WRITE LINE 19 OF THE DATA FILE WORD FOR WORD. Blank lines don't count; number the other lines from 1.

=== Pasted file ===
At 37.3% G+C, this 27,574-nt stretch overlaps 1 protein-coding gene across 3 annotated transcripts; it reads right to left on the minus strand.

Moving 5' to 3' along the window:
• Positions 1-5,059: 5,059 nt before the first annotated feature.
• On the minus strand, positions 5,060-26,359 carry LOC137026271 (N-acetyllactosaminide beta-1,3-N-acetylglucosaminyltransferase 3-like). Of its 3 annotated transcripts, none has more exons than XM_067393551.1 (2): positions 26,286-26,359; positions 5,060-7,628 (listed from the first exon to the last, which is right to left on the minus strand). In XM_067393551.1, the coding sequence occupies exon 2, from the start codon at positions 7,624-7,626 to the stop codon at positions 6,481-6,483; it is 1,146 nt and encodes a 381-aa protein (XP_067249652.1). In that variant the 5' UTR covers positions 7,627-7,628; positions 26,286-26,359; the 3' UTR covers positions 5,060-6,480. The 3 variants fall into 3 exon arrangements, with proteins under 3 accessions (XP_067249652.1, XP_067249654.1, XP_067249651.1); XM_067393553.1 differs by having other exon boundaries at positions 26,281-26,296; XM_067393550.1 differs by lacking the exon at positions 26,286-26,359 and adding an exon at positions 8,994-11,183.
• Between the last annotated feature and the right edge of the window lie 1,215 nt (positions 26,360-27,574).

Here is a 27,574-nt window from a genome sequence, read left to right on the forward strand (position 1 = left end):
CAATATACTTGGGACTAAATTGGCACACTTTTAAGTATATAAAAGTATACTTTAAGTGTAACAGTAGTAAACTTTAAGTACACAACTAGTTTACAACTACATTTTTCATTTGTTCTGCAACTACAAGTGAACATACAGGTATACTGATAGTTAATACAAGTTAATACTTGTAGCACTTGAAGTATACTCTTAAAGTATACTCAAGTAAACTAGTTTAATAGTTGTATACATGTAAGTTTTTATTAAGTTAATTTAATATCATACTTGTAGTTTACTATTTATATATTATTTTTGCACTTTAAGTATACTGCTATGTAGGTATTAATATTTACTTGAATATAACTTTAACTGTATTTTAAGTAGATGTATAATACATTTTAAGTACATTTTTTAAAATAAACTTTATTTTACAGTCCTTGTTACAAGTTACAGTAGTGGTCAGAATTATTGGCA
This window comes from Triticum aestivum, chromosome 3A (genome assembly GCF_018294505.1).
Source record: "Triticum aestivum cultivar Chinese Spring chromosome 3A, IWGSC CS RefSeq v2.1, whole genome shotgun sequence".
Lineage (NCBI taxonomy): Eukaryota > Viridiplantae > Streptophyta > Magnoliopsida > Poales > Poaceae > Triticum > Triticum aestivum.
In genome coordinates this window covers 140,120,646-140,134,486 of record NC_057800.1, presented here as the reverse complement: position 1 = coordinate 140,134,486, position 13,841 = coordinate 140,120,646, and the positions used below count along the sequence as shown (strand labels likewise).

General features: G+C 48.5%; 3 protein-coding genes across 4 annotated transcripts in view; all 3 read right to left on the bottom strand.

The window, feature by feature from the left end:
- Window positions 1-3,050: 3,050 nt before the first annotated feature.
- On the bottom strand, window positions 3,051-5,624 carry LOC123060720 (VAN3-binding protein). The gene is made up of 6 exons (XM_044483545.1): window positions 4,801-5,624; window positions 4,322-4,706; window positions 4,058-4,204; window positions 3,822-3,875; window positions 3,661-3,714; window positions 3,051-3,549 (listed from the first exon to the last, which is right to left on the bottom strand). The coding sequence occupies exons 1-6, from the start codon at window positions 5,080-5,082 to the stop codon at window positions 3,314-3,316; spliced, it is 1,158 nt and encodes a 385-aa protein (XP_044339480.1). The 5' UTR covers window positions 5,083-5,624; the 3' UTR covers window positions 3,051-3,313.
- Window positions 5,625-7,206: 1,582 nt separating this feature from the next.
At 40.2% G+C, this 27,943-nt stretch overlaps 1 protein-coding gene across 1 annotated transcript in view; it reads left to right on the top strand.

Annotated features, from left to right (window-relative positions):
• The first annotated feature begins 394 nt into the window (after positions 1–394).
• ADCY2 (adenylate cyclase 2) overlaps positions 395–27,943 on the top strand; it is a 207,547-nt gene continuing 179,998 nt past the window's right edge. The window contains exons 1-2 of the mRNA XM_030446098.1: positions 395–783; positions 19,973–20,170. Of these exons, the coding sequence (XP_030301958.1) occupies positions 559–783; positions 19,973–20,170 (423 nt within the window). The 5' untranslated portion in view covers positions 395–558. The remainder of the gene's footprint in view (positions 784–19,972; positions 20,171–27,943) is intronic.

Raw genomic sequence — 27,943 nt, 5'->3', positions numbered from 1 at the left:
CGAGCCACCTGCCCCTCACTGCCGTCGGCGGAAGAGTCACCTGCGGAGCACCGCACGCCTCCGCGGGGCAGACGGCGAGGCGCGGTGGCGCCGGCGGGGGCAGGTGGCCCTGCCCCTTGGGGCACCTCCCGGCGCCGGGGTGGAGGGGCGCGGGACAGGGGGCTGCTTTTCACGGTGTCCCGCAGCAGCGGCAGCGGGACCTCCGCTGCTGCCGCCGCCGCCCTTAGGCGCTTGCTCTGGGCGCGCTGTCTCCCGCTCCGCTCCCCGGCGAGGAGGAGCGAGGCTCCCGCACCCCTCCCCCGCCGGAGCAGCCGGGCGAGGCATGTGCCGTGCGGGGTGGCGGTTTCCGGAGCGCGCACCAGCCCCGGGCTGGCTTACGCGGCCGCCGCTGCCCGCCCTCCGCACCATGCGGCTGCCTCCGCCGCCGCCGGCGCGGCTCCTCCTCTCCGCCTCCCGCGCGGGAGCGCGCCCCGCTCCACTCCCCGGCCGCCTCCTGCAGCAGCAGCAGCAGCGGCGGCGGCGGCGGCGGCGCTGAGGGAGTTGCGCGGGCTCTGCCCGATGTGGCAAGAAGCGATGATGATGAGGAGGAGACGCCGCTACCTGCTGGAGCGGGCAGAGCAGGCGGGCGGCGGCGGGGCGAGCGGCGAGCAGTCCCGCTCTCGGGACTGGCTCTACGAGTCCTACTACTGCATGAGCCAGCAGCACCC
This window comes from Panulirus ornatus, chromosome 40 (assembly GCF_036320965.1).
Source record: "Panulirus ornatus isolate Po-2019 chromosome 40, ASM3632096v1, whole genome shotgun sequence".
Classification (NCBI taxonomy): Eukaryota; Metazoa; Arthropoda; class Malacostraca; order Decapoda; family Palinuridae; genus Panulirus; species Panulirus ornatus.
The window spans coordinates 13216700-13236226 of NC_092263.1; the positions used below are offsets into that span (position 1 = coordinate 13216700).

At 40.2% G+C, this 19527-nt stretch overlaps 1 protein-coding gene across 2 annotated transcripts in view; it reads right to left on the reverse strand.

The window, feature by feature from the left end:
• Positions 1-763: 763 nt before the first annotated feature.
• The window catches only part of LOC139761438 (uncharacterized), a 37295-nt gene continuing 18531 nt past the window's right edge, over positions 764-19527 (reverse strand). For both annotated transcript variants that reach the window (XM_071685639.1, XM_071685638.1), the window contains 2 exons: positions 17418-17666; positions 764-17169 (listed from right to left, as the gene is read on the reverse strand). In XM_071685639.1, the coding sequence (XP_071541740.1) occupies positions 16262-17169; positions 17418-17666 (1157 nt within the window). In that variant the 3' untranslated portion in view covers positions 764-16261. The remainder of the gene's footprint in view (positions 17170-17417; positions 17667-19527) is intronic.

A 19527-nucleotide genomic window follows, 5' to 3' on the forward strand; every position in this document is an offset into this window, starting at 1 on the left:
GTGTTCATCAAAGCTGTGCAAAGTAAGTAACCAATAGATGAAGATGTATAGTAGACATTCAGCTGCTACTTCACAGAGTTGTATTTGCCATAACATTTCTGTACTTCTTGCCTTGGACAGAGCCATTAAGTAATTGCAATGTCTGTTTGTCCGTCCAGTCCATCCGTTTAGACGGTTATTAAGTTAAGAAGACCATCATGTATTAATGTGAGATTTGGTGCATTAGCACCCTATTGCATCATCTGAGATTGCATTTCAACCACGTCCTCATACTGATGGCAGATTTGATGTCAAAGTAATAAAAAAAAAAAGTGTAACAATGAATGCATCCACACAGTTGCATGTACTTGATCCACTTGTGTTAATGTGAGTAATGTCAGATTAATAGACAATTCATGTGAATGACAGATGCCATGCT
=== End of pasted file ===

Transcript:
• The first annotated feature begins 394 nt into the window (after positions 1–394).